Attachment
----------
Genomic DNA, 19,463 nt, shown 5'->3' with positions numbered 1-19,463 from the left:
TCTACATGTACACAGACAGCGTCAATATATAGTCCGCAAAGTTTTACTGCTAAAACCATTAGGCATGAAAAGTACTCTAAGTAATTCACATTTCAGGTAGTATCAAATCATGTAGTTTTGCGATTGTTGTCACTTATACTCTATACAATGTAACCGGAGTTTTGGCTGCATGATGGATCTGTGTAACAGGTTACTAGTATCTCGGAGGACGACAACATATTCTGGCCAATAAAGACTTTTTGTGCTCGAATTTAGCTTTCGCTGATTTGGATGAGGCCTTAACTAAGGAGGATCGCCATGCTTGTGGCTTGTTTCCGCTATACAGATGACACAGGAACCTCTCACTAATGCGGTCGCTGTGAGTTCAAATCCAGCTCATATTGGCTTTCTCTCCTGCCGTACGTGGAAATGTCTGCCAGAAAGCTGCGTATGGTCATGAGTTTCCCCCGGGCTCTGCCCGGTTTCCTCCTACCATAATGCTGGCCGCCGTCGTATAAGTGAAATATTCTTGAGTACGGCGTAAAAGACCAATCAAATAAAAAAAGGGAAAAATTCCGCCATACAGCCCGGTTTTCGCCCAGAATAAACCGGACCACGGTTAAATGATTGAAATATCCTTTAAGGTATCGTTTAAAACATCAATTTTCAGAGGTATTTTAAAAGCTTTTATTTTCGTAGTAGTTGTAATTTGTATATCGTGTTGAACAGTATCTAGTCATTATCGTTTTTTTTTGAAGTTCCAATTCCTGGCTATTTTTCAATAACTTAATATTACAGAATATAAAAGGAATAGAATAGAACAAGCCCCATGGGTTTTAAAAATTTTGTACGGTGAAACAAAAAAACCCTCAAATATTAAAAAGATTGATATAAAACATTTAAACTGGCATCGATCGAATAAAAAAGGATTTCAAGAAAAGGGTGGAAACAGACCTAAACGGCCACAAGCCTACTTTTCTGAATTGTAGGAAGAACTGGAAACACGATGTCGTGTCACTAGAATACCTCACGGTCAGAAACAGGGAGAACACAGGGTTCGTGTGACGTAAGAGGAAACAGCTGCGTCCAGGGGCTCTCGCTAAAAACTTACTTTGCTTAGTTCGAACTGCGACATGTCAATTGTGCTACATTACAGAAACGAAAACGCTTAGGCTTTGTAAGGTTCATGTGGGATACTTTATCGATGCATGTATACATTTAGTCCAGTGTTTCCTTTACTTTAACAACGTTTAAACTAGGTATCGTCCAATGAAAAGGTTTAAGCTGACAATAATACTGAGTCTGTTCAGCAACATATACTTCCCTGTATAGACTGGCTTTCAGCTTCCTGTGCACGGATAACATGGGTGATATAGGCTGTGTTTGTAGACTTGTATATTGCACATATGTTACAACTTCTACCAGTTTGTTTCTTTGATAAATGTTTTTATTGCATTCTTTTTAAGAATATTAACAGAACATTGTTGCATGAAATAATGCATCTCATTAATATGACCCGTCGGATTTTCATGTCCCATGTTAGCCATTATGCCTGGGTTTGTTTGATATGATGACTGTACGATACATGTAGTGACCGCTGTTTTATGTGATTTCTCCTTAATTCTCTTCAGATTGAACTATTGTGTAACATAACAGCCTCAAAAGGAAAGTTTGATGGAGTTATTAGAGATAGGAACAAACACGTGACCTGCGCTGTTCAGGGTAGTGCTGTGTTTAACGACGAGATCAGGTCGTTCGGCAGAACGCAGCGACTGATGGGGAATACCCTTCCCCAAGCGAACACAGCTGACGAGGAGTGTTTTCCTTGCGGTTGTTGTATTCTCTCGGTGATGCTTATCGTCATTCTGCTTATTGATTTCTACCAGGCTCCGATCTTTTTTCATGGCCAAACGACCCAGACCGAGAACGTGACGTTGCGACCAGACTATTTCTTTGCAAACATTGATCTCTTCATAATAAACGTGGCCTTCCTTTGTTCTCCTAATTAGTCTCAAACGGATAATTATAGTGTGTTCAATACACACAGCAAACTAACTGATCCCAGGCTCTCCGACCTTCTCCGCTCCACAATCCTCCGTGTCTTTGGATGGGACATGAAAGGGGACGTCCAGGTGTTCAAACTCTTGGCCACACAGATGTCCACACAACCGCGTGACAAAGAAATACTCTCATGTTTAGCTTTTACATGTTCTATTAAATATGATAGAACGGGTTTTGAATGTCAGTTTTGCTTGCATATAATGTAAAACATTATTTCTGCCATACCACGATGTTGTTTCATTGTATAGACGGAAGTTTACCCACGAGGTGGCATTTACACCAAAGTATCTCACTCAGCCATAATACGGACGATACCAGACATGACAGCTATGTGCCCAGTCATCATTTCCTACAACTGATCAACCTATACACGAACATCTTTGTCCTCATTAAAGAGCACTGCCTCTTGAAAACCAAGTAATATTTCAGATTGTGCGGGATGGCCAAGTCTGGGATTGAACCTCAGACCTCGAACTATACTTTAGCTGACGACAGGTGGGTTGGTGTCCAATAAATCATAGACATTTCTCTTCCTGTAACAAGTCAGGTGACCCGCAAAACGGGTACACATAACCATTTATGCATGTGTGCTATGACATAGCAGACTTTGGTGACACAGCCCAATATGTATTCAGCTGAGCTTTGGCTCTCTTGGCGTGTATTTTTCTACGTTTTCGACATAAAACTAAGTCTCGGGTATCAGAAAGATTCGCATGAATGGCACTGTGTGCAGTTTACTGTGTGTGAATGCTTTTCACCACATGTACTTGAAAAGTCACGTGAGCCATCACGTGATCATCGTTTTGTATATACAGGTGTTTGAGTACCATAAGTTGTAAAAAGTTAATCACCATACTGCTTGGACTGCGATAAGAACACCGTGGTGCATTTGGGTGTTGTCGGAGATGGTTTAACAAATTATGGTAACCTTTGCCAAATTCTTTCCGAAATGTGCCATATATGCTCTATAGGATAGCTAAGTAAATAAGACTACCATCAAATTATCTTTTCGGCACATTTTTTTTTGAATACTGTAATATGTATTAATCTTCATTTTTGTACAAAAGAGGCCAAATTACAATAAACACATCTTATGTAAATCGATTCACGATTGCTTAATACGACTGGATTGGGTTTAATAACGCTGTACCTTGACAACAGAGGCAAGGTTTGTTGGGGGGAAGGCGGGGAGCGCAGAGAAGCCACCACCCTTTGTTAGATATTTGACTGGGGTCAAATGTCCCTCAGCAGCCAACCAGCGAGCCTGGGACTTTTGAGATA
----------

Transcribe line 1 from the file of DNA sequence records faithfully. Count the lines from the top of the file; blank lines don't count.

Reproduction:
Genomic DNA, 19,463 nt, shown 5'->3' with positions numbered 1-19,463 from the left: